I’m trying to recover old photo memories by digitising 35mm negatives.

Unfortunately the negatives weren’t properly stored, and in most cases some humidity made all negatives to stick to each other.

Sometimes the emulsion side of the colour negatives are sticking to each other, and I wonder what I did wrong when soaking them in plain demineralised water (which seems to be the usual approach) in the hope to separate them.

I noticed that for a given film roll, after 24 hours the water turned orange and that the water felt lukewarm (exothermal reaction) and that some emulsion either bleached or vanished, permanently ruining the affected colour negatives. For instance, in places where the emulsion wasn’t covered (e.g. through sprocket holes from the other negative strip), I now have “burn marks” where the emulsion has been washed away or is completely gone. Sometimes even in places still attached to eachother in the middle of the strip…

What went wrong? Is this a sign of an improperly developed film roll? Can I avoid such damage?

I am now stuck in the color negative unclinging process until I find a proper way to safely uncling the remaining negatives (equivalent of 100+ rolls).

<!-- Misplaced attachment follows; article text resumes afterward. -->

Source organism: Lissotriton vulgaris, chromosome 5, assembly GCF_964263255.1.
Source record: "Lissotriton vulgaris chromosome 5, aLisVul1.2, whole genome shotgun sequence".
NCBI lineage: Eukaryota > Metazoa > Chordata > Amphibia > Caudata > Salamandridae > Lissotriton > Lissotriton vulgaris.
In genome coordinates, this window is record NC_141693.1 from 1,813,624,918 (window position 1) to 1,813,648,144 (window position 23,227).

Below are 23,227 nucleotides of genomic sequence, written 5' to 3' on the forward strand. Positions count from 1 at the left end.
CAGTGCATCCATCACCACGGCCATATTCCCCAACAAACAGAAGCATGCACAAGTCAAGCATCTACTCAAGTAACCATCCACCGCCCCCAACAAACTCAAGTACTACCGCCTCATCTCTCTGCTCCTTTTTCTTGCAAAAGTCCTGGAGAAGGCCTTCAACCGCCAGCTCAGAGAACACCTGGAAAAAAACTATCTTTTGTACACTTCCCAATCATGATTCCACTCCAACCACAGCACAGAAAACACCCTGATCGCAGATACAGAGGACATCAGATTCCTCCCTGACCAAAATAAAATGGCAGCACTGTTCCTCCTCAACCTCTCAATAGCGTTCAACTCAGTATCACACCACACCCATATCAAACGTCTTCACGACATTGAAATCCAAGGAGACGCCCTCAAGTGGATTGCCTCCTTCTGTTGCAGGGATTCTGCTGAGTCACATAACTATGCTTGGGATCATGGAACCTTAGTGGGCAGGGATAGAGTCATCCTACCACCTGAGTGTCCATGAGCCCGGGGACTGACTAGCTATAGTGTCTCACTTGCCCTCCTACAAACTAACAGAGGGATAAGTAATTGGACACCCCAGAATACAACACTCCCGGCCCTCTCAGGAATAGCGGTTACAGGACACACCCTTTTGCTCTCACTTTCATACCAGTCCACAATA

2 Answers 2


Sorry for your loss -- You likely cannot unstick these negatives and not have damage. The last chemical step of the C-22 and early C-41 process was a brief soak in a wetting agent (PhotoFlow) or equivalent laced with formaldehyde. The formaldehyde hardens the emulsion plus it is a biocide that retards fungus and bacterial growth that thrive on the gelatin emulsion and the image comprised of organic dyes.

You should try adding a pinch of dishwashing detergent to your soak. You might add a pinch of Bactine wound cleansing liquid if you want to store them after you make your scan.

The emulsion is gelatin based and it will dislodge if the soak is more than a few hours. As to the color change, the dyes are organic and they change their color easily when wet, when the pH changes, or when the temperature changes. likely when the film dries, the original colors will return.

  • \$\begingroup\$ Thanks for this explanation. Looks like I'll have to fetch some wetting agent in the hope to accelerate water seeping between the negatives. Modern dishwasher liquid can harm gelatin so I'd rather use a more conservative approach. \$\endgroup\$ Jan 10 at 13:51

I found out that after a while (a few hours) in demineralised water, the film strips can sometimes be peeled apart a bit. If this happens, do not rush. Make sure the place where both film strips separate remains wet.

If you need more than gentle force, or if the strip makes a cracking noise when separating, soak the strip a bit longer as it may be a cue that the emulsion layer might be detaching.

Check every hour for progress.

If you have wetting agent at hand, the process might even speed up as water will more easily reach the emulsion bond between film strips. Add only 1-2 drops to your bath.


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